The terms screening and diagnosis are often confusingly used interchangeably.[6] Screening tests identify asymptomatic GDM in apparently healthy pregnant women, facilitating diagnosis and management.[7] A negative screening test obviates the need for the cumbersome OGTT, the gold standard for GDM diagnosis, which is costly and is associated with multiple sampling, nausea and vomiting. Currently, screening for GDM is done by using traditional risk factors,[8] the 50 g glucose challenge test (GCT) or an OGTT.[6] A number of other novel screening tests are being explored, including fasting plasma glucose,[9] glycated haemoglobin (HbA1c),[10] cytokines[11] and molecular biomarkers,[12] which are discussed in more detail below. Screening for traditional risk factors remains the cornerstone of screening strategies in low- and middle-income countries due to costs and ease. However, several studies[8,13-15] have reported that risk factors have poor predictive value and fail to identify a large percentage of women with GDM, thus limiting their use. Adam et al.[8]reported that risk factors failed to identify ~10.6% of pregnant women with GDM in SA. The GCT is commonly used to screen for GDM in the USA and involves administering a 50 g glucose load to pregnant women at 24 - 28 weeks' gestation, irrespective of fasting. If their 1 h plasma glucose concentrations exceed predetermined cut-off values, usually 7.2 mmol/L or 7.8 mmol/L, they are referred for GDM diagnosis. In 2010, the International Association of Diabetes in Pregnancy Study Groups (IADPSG) advocated for 'no screening' or 'universal testing', where all pregnant women undergo the diagnostic 75 g OGTT at 24 - 28 weeks of gestation.[16] Furthermore, the IADPSG decreased the threshold for diagnosing GDM (Table 1).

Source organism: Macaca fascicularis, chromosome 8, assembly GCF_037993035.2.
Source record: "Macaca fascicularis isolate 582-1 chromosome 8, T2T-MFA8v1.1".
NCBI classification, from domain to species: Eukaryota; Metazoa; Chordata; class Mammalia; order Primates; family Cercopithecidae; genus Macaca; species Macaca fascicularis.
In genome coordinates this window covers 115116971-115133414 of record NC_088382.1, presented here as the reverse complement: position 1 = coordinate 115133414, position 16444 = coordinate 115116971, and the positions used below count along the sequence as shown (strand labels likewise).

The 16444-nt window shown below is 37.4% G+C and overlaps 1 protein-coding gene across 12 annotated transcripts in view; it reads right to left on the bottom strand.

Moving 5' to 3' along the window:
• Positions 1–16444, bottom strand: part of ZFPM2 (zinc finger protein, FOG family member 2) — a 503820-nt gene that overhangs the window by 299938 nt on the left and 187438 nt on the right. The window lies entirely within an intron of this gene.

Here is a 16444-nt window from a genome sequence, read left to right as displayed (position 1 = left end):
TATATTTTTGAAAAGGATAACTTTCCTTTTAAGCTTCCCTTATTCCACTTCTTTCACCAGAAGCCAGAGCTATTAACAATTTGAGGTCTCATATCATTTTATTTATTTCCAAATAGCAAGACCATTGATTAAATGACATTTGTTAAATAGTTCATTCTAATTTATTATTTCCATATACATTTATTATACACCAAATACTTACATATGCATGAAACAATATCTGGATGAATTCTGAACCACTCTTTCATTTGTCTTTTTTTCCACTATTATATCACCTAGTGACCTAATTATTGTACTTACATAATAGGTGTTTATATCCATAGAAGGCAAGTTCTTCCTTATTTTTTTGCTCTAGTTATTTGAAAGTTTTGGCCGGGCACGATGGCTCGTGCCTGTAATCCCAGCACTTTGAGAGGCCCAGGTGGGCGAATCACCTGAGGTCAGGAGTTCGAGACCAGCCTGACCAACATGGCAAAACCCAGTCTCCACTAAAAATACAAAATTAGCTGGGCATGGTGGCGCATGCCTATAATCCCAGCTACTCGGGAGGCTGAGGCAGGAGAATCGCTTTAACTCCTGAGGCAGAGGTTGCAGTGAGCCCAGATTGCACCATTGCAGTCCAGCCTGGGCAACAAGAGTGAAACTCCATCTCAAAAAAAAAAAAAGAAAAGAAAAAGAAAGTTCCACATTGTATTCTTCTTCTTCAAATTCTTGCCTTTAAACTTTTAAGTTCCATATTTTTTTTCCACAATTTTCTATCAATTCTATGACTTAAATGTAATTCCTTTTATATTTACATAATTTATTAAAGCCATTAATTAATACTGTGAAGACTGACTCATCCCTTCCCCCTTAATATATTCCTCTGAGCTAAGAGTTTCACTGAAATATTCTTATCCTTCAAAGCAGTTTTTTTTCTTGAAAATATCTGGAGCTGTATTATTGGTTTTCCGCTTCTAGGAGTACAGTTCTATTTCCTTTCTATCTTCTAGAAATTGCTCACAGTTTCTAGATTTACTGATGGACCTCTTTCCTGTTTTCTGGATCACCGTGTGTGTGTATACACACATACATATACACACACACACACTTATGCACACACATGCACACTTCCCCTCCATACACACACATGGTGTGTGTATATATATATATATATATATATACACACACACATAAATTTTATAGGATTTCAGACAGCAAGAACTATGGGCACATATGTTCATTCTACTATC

These recommendations were based on findings from the Hyperglycemia and Adverse Pregnancy Outcome (HAPO) study that showed a linear correlation between maternal blood glucose concentrations and adverse pregnancy outcomes, even at glucose concentrations previously considered normal.[17] The HAPO study assessed glucose concentrations and pregnancy complications in 23 316 pregnant women across 9 countries; therefore, the IADPSG considered this evidence sufficient to alter the diagnostic criteria for GDM. A few years later, the WHO endorsed the IADPSG universal testing strategy, but remains sceptical owing to poor quality of evidence, increased costs and the possibility of overdiagnosis.[18] Globally, there are no accepted screening criteria for GDM, and universal testing for diagnosing GDM remains the recommended strategy, although its implementation varies across countries and institutions.